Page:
“Last week’s distributed denial of service (DDoS) attacks—in which tens of millions of hacked devices were exploited to jam and take down internet computer servers—is an ominous sign for the Internet of Things. A DDoS is a cyber attack in which large numbers of devices are programmed to request access to the same Web site at the same time, creating data traffic bottlenecks that cut off access to the site. In this case the still-unknown attackers used malware known as ‘Mirai’ to hack into devices whose passwords they could guess, because the owners either could not or did not change the devices’ default passwords.”
While Mirai only prompted a botnet-fueled DDoS attack, a rise in automated drone deliveries as well as hackable cars and trucks on the road give cause for greater concern — the type that Robert Able writing for SC Media might call a Skynet-situation.
One of the more popular cyber-security myths that people attribute to hackers is that they are adept beyond measure, and gifted in the language of computers and mathematics. In short: they’re geniuses, right?
The thing about the Mirai virus and the Dyn DDoS attack; however, is that it was likely the work of script kiddies, low-level hackers that troll the internet with simple tricks, as opposed to any type of genius-level, politically motivated hackers. Furthermore, the only reason that Mirai was indeed so successful is due to a mixture of consumer ignorance and manufacturer negligence.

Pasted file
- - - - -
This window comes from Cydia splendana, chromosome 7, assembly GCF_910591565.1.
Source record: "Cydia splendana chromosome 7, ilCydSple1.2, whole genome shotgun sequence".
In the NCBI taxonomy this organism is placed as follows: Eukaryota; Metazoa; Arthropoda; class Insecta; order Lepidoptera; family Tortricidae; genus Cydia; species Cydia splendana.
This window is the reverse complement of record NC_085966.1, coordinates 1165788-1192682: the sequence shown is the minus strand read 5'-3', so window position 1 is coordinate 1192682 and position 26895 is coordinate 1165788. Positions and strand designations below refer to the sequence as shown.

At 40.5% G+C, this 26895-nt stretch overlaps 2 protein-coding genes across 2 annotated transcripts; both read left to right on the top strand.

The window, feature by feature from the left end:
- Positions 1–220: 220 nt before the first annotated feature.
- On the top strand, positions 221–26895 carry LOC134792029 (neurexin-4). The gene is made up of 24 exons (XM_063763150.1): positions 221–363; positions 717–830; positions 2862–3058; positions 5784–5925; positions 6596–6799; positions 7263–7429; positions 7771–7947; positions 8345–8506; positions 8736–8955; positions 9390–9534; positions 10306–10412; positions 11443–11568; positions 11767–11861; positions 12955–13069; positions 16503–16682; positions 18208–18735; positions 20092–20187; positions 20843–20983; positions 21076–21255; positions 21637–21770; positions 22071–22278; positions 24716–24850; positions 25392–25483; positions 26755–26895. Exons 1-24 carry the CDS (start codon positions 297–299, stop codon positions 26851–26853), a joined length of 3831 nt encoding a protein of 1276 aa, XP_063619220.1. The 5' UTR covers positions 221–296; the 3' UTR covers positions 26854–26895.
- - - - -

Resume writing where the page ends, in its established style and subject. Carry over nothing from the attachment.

Mirai was really only able to hack devices that were manufactured with poor security settings in the first place, ones that don’t prompt users to change the default passwords–and even ones that literally don’t allow the user to change the default password. Not only are professionals looking to manufacturers to shore up IoT security, according to a new study of over among 2,000 US adults conducted by Radware/Harris Poll, some 69% of consumers hold device manufacturers responsible for making sure devices in consumers’ homes can’t be manipulated by hackers.
While the majority of consumers are looking to manufacturers for a solution, one white hat hacker is taking matters into his/her own hands with a countermeasure called “Hajime” — only this countermeasure is actually another worm that’s infected tens of thousands of devices.
It’s essentially the same type of worm as Mirai, so it infects the same vulnerable ports and then just sits there, preventing Mirai from also infecting the device. In a file Hajime drops into your system, you can read a message left by the developer: “Just a white hat, securing some systems,” the message reads. “Stay sharp!”
Further Vigilance Required
Unfortunately, while Hajime seems like a good start to securing the IoT, the vigilante nature of this “patch” means that the virus’s controller could use it for malicious purposes later on. The fact that Hajime is preventing the Mirai botnet from propagating doesn’t necessarily supersede the fact that Hajime is technically a botnet as well.
At the flick of a switch, its controller could launch just as devastating a DDoS attack as the one in 2016. Such uncertainty is often the case when dealing with vigilante justice, making this solution less than ideal.
There has yet to emerge a true solution for the “wildly insecure and often unpatchable“ Internet of Things. That would require some measure of manufacturer proactivity, government regulation, or perhaps a mixture of the two. Nobody is certain. What is certain is that some vigilante, a digital Dark Knight of sorts, seems to be doing more to secure the IoT than its creators or its protectors — and that is a problem.